Abstract
Recommender systems represent one of the most successful applications of machine learning in B2C online services, to help the users in their choices in many web services. Recommender system aims to predict the user preferences from a huge amount of data, basically the past behaviour of the user, using an efficient prediction algorithm. One of the most used is the matrixfactorization algorithm. Like many machine learning algorithms, its effectiveness goes through the tuning of its hyperparameters, and the associated optimization problem also called hyperparameter optimization. This represents a noisy timeconsuming blackbox optimization problem. The related objective function maps any possible hyperparameter configuration to a numeric score quantifying the algorithm performance. In this work, we show how Bayesian optimization can help the tuning of three hyperparameters: the number of latent factors, the regularization parameter, and the learning rate. Numerical results are obtained on a benchmark problem and show that Bayesian optimization obtains a better result than the default setting of the hyperparameters and the random search.
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1 Introduction
Recommender systems (RS) represent a critical component of B2C online services. They improve the customer experience exposing contents of which customer are still unaware and attempt to profile user preferences. More in details, an RS aims to recommend items (movies, songs, books, etc.) that fit the user’s preferences, to help the user in selecting items from a large set of choices. Example of applications can be found in many fields, among which movies (Koren et al. 2009), music (Lee et al. 2010), books (Crespo et al. 2011), ecommerce (McNally et al. 2011) and active stock selection (De Rossi et al. 2019). The idea behind an RS is that providing personalized suggestions significantly increasing the likelihood of a customer making a purchase compared to unpersonalized ones. Personalized recommendations have huge importance where the number of possible items is large such as in ecommerce related to art (books, movies, music), fashion, food, etc. Some of the major participants in ecommerce (Amazon), movie streaming (Netflix), and music streaming (Spotify) successfully apply recommender systems to deliver automatically generated personalized recommendations to their customers.
Machine learning (ML) algorithms in Recommender systems are typically classified into two categories (Aggarwal 2016) (see Fig. 1):

Contentbased approaches profile users and items by identifying their characteristic features, such as demographic data for user profiling, and product information/descriptions for item profiling;

Collaborative filtering approaches (CF) identify relationships between users and items and make associations using the past user activities information to predict user preferences on new items.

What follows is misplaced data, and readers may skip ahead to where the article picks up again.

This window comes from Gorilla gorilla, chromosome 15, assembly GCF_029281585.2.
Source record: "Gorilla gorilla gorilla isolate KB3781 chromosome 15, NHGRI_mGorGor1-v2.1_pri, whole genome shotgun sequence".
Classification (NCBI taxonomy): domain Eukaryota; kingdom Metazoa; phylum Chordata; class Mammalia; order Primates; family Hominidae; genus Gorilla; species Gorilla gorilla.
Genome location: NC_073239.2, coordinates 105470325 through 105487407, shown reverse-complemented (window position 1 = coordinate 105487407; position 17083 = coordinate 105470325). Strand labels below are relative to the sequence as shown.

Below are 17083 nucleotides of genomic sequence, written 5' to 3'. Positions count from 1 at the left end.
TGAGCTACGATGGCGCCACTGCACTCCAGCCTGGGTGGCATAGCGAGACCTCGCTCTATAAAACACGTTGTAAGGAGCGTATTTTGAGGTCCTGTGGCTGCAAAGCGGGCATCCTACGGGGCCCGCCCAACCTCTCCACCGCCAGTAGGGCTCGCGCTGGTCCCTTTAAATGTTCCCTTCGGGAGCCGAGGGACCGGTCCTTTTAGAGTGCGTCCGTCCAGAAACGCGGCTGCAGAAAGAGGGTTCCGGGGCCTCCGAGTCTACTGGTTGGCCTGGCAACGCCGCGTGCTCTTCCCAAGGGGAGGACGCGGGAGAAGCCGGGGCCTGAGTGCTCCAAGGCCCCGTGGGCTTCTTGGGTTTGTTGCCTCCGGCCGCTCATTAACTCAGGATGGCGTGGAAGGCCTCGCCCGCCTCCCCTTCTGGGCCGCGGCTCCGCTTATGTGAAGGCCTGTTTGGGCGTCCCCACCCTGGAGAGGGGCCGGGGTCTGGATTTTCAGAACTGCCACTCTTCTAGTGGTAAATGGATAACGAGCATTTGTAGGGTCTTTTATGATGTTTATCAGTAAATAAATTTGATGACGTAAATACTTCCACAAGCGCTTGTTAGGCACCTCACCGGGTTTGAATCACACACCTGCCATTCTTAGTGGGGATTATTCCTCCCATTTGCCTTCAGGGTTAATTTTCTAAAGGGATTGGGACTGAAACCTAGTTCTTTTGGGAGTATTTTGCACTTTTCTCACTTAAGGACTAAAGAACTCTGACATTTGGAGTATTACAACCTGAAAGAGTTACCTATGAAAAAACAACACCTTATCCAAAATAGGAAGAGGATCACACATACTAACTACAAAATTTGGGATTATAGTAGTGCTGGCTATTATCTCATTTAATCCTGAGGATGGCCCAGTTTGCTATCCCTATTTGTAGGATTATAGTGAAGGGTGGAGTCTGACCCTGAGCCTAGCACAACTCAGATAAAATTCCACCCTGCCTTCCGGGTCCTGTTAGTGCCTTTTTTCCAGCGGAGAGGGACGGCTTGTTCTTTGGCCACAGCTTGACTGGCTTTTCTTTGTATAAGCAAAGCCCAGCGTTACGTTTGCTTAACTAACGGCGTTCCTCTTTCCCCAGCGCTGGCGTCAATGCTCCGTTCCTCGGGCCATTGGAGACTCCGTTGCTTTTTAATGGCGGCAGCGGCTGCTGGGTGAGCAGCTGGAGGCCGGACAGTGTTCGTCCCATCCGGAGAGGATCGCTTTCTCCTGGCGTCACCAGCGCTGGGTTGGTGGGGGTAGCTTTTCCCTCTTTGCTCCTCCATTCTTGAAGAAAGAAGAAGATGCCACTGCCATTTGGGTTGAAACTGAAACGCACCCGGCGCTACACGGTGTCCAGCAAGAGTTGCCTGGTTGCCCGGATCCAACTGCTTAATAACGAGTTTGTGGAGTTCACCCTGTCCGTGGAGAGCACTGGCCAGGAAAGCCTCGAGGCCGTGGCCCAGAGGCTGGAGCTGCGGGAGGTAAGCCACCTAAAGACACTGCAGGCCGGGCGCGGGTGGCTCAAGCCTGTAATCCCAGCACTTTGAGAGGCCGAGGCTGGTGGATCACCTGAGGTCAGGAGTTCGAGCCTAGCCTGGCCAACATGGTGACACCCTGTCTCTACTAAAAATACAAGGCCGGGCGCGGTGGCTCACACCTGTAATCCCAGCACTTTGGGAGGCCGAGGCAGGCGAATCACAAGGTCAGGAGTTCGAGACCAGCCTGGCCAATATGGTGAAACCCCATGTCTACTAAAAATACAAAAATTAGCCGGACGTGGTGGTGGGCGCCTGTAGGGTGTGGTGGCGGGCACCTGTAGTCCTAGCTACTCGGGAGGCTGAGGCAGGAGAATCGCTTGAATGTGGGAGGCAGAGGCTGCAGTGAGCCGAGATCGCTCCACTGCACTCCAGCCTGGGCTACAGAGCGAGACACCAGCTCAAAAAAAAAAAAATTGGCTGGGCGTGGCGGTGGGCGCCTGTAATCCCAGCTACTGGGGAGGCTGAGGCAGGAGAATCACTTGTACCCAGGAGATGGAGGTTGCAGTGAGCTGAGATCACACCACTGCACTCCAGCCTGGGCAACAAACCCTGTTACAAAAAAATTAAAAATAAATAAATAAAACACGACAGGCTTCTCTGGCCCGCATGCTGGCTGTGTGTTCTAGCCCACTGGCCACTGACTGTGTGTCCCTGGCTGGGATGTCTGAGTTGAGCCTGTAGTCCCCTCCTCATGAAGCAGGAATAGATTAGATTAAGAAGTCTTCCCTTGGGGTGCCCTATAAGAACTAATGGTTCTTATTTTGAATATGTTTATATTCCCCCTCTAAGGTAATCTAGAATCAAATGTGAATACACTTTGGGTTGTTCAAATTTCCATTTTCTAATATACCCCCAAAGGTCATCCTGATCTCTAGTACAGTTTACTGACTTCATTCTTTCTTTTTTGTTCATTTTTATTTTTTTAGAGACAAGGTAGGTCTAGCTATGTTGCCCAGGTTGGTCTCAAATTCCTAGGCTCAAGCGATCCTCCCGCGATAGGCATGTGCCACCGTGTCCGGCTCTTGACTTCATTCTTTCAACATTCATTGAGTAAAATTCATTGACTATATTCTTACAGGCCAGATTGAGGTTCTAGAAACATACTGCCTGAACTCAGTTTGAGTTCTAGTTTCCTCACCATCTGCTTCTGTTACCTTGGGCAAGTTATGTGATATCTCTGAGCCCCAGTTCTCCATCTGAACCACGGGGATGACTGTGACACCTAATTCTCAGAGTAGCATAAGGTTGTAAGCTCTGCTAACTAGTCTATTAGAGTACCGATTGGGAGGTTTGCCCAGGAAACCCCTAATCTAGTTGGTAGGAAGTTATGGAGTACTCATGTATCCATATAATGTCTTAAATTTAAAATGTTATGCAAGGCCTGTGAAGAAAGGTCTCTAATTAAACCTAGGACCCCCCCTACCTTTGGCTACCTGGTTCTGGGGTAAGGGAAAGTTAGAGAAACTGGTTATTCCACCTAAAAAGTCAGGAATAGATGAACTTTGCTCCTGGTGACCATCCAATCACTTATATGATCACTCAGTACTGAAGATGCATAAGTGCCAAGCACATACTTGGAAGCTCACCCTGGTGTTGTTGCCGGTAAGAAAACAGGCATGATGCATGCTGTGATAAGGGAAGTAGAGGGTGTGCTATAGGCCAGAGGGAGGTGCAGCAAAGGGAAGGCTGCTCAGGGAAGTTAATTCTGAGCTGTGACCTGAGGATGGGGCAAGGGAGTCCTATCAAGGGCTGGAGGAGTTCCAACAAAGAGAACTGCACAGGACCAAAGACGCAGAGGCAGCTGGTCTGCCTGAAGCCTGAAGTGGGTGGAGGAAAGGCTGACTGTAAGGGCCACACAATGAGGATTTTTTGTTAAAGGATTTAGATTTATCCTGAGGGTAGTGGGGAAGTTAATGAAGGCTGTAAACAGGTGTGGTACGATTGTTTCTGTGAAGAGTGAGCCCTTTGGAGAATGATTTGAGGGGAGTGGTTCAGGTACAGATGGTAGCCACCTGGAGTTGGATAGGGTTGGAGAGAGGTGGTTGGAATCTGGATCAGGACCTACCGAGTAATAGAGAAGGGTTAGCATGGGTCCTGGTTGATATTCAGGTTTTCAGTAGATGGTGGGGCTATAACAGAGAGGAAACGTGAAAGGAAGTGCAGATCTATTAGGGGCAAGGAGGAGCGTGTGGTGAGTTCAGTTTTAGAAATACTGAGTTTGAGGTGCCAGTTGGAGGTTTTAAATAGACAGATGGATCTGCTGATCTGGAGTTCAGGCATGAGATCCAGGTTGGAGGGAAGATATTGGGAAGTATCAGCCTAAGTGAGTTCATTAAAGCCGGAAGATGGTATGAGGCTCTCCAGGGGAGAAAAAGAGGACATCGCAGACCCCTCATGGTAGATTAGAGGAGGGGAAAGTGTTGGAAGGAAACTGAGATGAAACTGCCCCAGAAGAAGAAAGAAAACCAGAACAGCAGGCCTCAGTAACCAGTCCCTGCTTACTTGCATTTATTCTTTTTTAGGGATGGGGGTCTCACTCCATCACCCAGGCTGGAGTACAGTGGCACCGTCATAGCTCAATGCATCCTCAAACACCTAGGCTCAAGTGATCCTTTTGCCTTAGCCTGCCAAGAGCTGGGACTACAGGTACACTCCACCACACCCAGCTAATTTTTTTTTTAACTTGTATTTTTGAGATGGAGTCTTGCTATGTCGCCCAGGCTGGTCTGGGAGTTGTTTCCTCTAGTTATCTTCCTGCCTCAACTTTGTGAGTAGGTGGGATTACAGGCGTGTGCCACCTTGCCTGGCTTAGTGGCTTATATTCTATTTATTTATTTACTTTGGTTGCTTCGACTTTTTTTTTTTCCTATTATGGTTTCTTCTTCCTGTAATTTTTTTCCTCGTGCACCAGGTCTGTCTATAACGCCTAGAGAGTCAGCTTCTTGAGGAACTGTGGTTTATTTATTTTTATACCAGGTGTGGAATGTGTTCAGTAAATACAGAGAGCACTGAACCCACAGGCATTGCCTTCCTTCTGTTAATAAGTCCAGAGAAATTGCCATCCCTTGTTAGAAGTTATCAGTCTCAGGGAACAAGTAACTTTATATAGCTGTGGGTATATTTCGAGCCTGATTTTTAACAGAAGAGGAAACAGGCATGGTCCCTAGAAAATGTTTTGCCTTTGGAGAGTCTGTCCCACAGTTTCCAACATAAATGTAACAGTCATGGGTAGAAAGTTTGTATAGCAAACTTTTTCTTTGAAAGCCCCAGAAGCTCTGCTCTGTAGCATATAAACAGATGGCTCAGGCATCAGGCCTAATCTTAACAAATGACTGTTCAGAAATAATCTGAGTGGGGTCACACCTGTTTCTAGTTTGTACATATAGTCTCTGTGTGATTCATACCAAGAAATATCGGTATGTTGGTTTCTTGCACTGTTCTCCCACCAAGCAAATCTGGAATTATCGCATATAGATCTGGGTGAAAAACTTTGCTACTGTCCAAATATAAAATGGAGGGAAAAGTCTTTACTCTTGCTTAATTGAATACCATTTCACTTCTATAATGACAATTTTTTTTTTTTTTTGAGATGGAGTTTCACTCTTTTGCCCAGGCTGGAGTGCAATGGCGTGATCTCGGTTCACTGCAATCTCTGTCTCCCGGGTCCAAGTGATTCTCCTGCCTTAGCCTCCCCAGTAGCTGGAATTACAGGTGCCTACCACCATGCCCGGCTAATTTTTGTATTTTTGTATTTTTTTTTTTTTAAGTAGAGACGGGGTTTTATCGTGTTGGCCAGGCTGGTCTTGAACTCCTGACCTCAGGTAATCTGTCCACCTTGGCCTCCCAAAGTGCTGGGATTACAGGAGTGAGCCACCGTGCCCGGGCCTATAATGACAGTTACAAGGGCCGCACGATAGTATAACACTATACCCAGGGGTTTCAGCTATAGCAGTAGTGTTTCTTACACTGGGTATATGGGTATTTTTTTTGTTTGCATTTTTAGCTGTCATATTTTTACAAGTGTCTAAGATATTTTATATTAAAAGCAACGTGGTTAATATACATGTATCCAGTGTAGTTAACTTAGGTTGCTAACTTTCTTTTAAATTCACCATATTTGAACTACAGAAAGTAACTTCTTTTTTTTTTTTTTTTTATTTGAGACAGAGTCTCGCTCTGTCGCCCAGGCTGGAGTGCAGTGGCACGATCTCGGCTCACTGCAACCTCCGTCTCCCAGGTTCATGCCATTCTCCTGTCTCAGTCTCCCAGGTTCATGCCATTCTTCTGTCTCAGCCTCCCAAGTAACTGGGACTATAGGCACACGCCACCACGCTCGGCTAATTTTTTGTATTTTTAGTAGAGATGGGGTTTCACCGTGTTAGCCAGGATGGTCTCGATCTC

The first approach is laborious because it is necessary to collect information about users/items, and it often tricky because the users must share their personal data for the creation of a database for profiling. The CF approach requires few data, basically a list of tuples containing the user ID, the item ID, and the rating done by the user to that item. Moreover, the CF algorithms are more flexible in that they can be applied to RS independently of the domain of application.
In this paper, the authors focus on CF, in which the basic data structure is the rating matrix, formed by any possible useritem combination. The problem is also called the matrix completion problem, because it is based on an incompletely specified matrix of values (the users’ past rated items), and the aim is to predict the remaining values (the predicted user’ rates on new items) using some learning algorithm. The main challenge in designing CF methods is that realworld databases are mostly sparse (many unknown entries), but the unknown ratings are predictable because the known ratings are often highly correlated across various users or items.
Two types of methods are commonly used in the CF framework (Cacheda et al. 2011): the memorybased methods and modelbased methods. The memorybased methods, or neighborhoodbased CF algorithms, were among the earliest collaborative filtering algorithms, in which the ratings of useritem combinations are predicted based on their neighborhoods (users similar to a target user or items similar to a target item). They are based on the fact that similar users display similar patterns of rating behavior (userbased) or similar items receive similar ratings (itembased). An example of neighbourhood method is the kNearest neighbours (Yeehuda 2010). These methods are simple to implement, and the resulting recommendations are often easy to explain. On the other hand, memorybased algorithms do not work very well with sparse rating matrices: they scale poorly with the number of dimensions, and their predictions are not accurate for user/item matrix with few ratings.
The modelbased methods are an alternative approach that try to predict the ratings by characterizing both items and users using a certain number of parameters inferred from the rating patterns. More in details, they are based on the assumptions that the preferences of a user can be inferred from a small number of hidden or latent factors. The most successful realizations of latent factor models are based on matrix factorization (Salakhutdinov and Mnih 2008; Koren et al. 2009). These approaches are considered superior to classic nearestneighbour techniques for producing recommendations and learn the latent factors within an optimization framework. This corresponds to a lowrank approximation of the rating matrix, with the assumption of correlations between rows (or columns) to guarantee the dimensionality reduction of the matrix itself.